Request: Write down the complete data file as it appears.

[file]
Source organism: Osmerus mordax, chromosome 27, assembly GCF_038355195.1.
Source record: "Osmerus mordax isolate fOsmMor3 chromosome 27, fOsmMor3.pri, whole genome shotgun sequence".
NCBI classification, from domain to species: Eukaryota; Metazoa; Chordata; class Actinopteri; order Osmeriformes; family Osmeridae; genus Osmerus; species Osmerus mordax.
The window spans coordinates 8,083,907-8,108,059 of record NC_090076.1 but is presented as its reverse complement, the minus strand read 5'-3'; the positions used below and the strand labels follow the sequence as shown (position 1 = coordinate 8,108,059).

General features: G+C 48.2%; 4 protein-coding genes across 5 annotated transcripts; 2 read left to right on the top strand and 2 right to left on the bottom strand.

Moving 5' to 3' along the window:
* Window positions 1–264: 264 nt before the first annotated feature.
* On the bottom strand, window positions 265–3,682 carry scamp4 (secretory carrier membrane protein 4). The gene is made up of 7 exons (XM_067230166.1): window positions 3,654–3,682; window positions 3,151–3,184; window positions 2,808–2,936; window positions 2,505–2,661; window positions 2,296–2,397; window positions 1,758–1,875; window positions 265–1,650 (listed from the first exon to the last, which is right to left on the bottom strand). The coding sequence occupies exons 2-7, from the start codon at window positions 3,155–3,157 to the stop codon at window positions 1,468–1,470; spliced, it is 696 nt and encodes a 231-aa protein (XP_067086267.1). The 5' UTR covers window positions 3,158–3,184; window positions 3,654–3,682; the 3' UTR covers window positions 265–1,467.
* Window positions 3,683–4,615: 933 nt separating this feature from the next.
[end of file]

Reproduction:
Source organism: Osmerus mordax, chromosome 27, assembly GCF_038355195.1.
Source record: "Osmerus mordax isolate fOsmMor3 chromosome 27, fOsmMor3.pri, whole genome shotgun sequence".
NCBI classification, from domain to species: Eukaryota; Metazoa; Chordata; class Actinopteri; order Osmeriformes; family Osmeridae; genus Osmerus; species Osmerus mordax.
The window spans coordinates 8,083,907-8,108,059 of record NC_090076.1 but is presented as its reverse complement, the minus strand read 5'-3'; the positions used below and the strand labels follow the sequence as shown (position 1 = coordinate 8,108,059).

General features: G+C 48.2%; 4 protein-coding genes across 5 annotated transcripts; 2 read left to right on the top strand and 2 right to left on the bottom strand.

Moving 5' to 3' along the window:
* Window positions 1–264: 264 nt before the first annotated feature.
* On the bottom strand, window positions 265–3,682 carry scamp4 (secretory carrier membrane protein 4). The gene is made up of 7 exons (XM_067230166.1): window positions 3,654–3,682; window positions 3,151–3,184; window positions 2,808–2,936; window positions 2,505–2,661; window positions 2,296–2,397; window positions 1,758–1,875; window positions 265–1,650 (listed from the first exon to the last, which is right to left on the bottom strand). The coding sequence occupies exons 2-7, from the start codon at window positions 3,155–3,157 to the stop codon at window positions 1,468–1,470; spliced, it is 696 nt and encodes a 231-aa protein (XP_067086267.1). The 5' UTR covers window positions 3,158–3,184; window positions 3,654–3,682; the 3' UTR covers window positions 265–1,467.
* Window positions 3,683–4,615: 933 nt separating this feature from the next.